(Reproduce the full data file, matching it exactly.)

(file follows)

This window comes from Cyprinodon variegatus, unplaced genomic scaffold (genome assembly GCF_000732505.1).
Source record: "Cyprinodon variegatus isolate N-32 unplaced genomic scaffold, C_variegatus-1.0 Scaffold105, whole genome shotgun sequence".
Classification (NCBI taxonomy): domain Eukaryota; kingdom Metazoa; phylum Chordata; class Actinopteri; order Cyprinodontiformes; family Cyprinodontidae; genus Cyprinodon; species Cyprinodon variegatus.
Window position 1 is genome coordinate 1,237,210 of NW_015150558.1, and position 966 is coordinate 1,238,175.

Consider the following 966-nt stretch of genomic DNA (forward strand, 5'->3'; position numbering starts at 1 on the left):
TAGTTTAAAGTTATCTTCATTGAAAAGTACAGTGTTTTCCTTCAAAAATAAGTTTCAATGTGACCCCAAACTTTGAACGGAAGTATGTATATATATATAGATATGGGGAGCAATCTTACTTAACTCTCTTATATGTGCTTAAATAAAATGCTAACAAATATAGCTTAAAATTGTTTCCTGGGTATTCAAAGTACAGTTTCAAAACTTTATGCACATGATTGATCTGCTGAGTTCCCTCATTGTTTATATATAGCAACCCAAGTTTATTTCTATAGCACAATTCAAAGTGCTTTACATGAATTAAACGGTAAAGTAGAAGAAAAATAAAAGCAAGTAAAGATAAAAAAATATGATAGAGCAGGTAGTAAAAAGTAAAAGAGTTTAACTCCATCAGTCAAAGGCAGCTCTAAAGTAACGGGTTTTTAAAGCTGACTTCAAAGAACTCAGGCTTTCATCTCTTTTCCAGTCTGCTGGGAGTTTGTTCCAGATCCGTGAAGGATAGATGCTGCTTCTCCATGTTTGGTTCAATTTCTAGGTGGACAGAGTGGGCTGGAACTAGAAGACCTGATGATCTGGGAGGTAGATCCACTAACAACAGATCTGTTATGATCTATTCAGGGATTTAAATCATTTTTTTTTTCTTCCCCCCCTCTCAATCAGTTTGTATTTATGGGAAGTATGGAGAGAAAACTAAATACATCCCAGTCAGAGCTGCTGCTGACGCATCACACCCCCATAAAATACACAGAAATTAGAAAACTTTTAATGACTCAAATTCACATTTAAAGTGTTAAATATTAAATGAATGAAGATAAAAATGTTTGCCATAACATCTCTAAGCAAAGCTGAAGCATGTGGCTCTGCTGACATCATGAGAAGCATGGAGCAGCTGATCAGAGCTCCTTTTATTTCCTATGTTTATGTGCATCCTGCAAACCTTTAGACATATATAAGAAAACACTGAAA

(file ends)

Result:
This window comes from Cyprinodon variegatus, unplaced genomic scaffold (genome assembly GCF_000732505.1).
Source record: "Cyprinodon variegatus isolate N-32 unplaced genomic scaffold, C_variegatus-1.0 Scaffold105, whole genome shotgun sequence".
Classification (NCBI taxonomy): domain Eukaryota; kingdom Metazoa; phylum Chordata; class Actinopteri; order Cyprinodontiformes; family Cyprinodontidae; genus Cyprinodon; species Cyprinodon variegatus.
Window position 1 is genome coordinate 1,237,210 of NW_015150558.1, and position 966 is coordinate 1,238,175.

Consider the following 966-nt stretch of genomic DNA (forward strand, 5'->3'; position numbering starts at 1 on the left):
TAGTTTAAAGTTATCTTCATTGAAAAGTACAGTGTTTTCCTTCAAAAATAAGTTTCAATGTGACCCCAAACTTTGAACGGAAGTATGTATATATATATAGATATGGGGAGCAATCTTACTTAACTCTCTTATATGTGCTTAAATAAAATGCTAACAAATATAGCTTAAAATTGTTTCCTGGGTATTCAAAGTACAGTTTCAAAACTTTATGCACATGATTGATCTGCTGAGTTCCCTCATTGTTTATATATAGCAACCCAAGTTTATTTCTATAGCACAATTCAAAGTGCTTTACATGAATTAAACGGTAAAGTAGAAGAAAAATAAAAGCAAGTAAAGATAAAAAAATATGATAGAGCAGGTAGTAAAAAGTAAAAGAGTTTAACTCCATCAGTCAAAGGCAGCTCTAAAGTAACGGGTTTTTAAAGCTGACTTCAAAGAACTCAGGCTTTCATCTCTTTTCCAGTCTGCTGGGAGTTTGTTCCAGATCCGTGAAGGATAGATGCTGCTTCTCCATGTTTGGTTCAATTTCTAGGTGGACAGAGTGGGCTGGAACTAGAAGACCTGATGATCTGGGAGGTAGATCCACTAACAACAGATCTGTTATGATCTATTCAGGGATTTAAATCATTTTTTTTTTCTTCCCCCCCTCTCAATCAGTTTGTATTTATGGGAAGTATGGAGAGAAAACTAAATACATCCCAGTCAGAGCTGCTGCTGACGCATCACACCCCCATAAAATACACAGAAATTAGAAAACTTTTAATGACTCAAATTCACATTTAAAGTGTTAAATATTAAATGAATGAAGATAAAAATGTTTGCCATAACATCTCTAAGCAAAGCTGAAGCATGTGGCTCTGCTGACATCATGAGAAGCATGGAGCAGCTGATCAGAGCTCCTTTTATTTCCTATGTTTATGTGCATCCTGCAAACCTTTAGACATATATAAGAAAACACTGAAA